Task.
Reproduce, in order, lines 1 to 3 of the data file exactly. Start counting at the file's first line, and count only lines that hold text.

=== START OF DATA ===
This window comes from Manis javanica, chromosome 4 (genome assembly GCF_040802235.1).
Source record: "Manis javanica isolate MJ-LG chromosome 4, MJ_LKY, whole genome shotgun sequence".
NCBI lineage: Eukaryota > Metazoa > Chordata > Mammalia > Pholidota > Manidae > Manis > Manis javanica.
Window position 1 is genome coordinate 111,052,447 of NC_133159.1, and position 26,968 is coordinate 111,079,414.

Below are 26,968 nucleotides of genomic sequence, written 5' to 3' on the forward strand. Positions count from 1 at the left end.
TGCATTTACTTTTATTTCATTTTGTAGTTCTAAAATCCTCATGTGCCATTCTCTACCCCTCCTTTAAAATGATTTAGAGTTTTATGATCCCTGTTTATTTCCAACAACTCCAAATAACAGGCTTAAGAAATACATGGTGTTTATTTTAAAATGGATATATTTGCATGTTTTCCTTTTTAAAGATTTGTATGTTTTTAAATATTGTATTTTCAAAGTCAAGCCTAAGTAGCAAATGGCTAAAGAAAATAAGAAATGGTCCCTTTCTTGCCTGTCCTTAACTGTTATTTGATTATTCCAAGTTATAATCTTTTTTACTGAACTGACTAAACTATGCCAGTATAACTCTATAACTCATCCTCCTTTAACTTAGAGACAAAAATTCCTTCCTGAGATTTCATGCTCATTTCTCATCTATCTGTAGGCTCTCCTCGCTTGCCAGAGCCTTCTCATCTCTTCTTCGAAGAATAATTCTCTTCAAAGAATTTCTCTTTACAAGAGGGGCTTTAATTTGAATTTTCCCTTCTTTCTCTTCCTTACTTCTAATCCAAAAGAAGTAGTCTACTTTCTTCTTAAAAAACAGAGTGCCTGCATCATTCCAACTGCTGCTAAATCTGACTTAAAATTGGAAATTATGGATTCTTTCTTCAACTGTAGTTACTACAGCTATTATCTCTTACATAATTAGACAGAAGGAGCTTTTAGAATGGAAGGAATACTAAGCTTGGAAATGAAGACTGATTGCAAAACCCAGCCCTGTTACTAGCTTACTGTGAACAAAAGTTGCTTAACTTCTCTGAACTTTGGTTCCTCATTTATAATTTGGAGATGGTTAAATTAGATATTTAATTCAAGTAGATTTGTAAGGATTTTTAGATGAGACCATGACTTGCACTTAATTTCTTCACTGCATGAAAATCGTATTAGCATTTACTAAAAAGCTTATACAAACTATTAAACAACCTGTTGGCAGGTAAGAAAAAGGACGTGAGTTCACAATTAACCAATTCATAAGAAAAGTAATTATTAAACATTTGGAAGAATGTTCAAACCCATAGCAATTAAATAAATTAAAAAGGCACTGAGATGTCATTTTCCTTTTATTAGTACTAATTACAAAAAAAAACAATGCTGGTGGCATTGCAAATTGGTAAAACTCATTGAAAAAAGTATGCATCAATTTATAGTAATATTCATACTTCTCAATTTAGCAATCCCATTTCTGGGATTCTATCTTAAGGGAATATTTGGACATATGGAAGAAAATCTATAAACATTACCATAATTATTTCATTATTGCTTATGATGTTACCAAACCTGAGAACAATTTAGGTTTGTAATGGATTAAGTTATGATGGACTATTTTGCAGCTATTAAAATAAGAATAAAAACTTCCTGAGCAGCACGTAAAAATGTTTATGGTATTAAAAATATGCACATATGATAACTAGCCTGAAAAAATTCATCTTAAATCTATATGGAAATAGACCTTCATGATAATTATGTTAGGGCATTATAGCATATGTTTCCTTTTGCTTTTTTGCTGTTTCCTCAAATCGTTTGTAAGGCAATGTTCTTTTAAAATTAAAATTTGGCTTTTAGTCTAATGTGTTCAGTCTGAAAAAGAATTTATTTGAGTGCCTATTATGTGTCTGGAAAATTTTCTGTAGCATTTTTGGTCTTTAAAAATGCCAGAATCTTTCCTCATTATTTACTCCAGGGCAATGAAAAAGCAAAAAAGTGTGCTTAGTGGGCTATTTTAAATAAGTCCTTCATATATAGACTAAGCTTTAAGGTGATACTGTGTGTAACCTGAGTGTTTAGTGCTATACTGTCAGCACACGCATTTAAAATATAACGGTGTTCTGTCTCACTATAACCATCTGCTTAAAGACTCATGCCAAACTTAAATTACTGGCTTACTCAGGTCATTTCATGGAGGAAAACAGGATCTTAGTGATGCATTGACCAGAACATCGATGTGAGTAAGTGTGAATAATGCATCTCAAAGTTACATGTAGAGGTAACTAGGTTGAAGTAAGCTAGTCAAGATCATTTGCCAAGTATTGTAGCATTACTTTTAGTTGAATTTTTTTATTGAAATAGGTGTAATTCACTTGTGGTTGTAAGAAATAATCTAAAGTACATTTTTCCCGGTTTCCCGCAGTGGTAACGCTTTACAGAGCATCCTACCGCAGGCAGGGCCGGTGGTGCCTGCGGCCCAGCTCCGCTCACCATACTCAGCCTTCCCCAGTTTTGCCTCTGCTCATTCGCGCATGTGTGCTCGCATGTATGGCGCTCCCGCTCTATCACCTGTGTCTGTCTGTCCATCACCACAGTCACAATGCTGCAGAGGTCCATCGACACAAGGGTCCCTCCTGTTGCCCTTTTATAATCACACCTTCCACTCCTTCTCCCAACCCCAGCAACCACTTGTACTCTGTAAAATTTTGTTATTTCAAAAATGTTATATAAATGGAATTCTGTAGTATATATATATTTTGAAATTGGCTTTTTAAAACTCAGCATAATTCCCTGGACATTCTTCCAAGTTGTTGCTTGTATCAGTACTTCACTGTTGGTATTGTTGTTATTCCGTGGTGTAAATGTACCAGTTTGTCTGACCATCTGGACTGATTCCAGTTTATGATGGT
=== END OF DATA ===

This window comes from Manis javanica, chromosome 4 (genome assembly GCF_040802235.1).
Source record: "Manis javanica isolate MJ-LG chromosome 4, MJ_LKY, whole genome shotgun sequence".
NCBI lineage: Eukaryota > Metazoa > Chordata > Mammalia > Pholidota > Manidae > Manis > Manis javanica.